Re: (OPE-L) Say's Law in Marxian Theories?

From: ajit sinha (sinha_a99@YAHOO.COM)
Date: Sat Feb 28 2004 - 01:28:07 EST

--- "A.B.Trigg" <A.B.Trigg@OPEN.AC.UK> wrote:
> Jerry.
> This is something that I am currrently grappling
> with, so it is very useful for you to raise it. My
> reading of the Grossmanite defence against the Say's
> Law charge is that Grossman assumes that prices are
> equivalent to values, as in Capital vs I and II, and
> therefore supply is assumed equal to demand. Now the
> same charge has been levelled against the Marxian
> reproduction schema that Marx assumes that supply
> and demand are in balance, and therefore Marx
> assumes Say's Law to hold. The reply might be that
> Marx considers the reproduction schema as a special
> extreme in which balanced growth takes place; he
> explores the unlikely conditions under which supply
> and demand are in balance. By demonstrating how
> diffficult it is to achieve this balance Marx in
> fact falsifies Say's Law, showing that supply does
> not automatically create demand. Does this seem a
> sensible interpretation?
I don't think Say's law denies disproportionality
problem. What it denies is the possibility of a
general glut or overproduction. Cheers, ajit sinha
> Grossmann also assumes that supply and demand are in
> balance but then develops the reproduction
> schemes with a rising organic composition of capital
> to show that they break down. Now the point that
> could be made here is that for Grossman the
> breakdown is not due to the falsification of Say's
> Law. Supply and demand are assumed to be in balance
> throughout Grossman's simulation. But he introduces
> an addditional reason - as if Marx's falsification
> of Say's Law wasn't powerful enough - as to why
> expanded reproduction is unlikely over an extended
> period: namely, the law of the falling rate of
> profit. Issues of where the money and demand comes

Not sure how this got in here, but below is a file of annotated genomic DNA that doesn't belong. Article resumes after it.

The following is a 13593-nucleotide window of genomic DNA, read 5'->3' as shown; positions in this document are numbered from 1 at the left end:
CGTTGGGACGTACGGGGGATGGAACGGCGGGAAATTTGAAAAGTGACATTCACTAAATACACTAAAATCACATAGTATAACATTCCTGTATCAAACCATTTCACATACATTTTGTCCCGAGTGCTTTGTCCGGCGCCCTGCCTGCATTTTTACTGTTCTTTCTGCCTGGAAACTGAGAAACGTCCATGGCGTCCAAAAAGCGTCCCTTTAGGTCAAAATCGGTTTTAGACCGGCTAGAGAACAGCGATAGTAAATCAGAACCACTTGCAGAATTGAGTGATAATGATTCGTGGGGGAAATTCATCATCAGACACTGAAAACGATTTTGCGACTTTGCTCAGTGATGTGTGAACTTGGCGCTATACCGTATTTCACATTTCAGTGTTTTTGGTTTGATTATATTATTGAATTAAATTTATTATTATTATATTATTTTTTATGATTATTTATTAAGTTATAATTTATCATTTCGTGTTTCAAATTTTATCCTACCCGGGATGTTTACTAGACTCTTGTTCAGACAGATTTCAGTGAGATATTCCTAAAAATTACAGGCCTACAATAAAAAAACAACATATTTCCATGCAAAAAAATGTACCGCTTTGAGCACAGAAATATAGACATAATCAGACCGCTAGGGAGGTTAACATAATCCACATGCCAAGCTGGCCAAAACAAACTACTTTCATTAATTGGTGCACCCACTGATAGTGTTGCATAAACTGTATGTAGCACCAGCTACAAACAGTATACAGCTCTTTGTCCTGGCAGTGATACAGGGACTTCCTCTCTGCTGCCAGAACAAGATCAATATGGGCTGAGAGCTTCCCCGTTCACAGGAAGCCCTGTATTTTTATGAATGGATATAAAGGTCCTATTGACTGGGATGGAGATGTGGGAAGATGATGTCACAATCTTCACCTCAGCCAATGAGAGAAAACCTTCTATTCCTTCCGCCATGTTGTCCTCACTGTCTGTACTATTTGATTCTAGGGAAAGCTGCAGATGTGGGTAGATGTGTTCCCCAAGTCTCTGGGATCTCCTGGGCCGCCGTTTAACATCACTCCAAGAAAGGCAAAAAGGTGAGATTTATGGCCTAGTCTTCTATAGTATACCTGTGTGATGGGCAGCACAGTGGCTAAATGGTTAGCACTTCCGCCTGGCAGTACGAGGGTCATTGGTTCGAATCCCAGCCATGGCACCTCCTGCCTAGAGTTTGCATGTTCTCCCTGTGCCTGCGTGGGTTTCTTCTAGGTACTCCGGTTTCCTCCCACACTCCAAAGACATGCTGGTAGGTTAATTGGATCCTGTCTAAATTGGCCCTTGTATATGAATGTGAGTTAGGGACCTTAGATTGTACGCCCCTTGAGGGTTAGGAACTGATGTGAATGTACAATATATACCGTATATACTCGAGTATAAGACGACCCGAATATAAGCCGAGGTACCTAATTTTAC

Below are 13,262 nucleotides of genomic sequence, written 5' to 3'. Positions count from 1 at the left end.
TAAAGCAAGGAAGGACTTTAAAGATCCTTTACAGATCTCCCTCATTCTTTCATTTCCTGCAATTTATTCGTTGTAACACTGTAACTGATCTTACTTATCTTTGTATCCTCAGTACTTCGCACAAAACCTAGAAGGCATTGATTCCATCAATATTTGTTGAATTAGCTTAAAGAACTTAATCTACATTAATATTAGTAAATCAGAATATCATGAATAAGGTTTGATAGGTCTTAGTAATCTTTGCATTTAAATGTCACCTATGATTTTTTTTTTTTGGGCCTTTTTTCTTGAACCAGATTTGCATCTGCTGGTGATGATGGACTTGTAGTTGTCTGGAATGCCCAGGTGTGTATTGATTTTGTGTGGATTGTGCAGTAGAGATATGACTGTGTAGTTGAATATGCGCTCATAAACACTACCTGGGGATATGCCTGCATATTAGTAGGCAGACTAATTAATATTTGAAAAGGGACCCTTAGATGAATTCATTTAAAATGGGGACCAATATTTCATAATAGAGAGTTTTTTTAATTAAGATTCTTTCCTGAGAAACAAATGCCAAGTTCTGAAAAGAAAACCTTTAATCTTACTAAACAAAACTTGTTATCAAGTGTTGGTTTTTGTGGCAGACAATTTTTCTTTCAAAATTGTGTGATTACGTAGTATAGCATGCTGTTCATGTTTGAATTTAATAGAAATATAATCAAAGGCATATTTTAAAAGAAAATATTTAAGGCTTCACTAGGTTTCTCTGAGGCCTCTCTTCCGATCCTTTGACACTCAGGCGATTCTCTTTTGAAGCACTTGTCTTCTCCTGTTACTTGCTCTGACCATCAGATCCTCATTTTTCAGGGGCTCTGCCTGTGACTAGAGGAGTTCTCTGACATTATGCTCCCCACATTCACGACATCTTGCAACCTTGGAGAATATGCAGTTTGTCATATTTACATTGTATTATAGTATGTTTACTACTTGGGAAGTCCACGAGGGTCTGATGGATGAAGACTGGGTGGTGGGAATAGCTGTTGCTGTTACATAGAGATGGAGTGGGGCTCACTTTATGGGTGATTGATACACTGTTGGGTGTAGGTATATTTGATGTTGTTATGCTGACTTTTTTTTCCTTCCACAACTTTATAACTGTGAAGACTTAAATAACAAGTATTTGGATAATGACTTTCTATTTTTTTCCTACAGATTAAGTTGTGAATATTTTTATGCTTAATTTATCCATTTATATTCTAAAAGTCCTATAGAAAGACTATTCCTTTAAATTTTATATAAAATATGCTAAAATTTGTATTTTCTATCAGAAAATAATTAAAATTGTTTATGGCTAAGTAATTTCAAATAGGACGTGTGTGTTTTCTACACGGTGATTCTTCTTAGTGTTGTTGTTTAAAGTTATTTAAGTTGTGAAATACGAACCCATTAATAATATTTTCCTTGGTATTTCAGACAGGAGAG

> from for extended reproduction to take place are
> relegated to the heretic backwaters of
> underconsumptionism - all that matters is the SUPPLY
> of surplus value which dries up under the falling
> rate of profit.
> Any comments gratefully received, or relevant
> references I should check out.
> Andrew.
>       -----Original Message-----
>       From: Gerald A. Levy [mailto:Gerald_A_Levy@MSN.COM]
>       Sent: Tue 24/02/2004 12:57
>       Cc:
>       Subject: (OPE-L) Say's Law in Marxian Theories?
>       John Rosenthal (1999) "Addressing the Dogma of
> Growth" in
>       Paul Zarembka ed. _Research in Political Economy_
> 19, asserts
>       that Grossman and "Grossmanian" theories (including
> that of
>       list member Anwar Shaikh) assume "Say's Law".
> Rosenthal
>       makes the claim that Grossman's theory _implicitly_
> assumes
>       "Say's Law"  even though he acknowledges that
> Grossman
>       _explicitly_  rejected Say's Law.
>       --  Do others agree that Grossman's theory
> implicitly assumed
>              Say's Law?
>       -- Do "Grossmanian theories" assume Say's Law?
>       -- Are there any Marxian theorists from a
> non-"Grossmanian"
>              tradition which assume Say's Law?
>       In solidarity, Jerry

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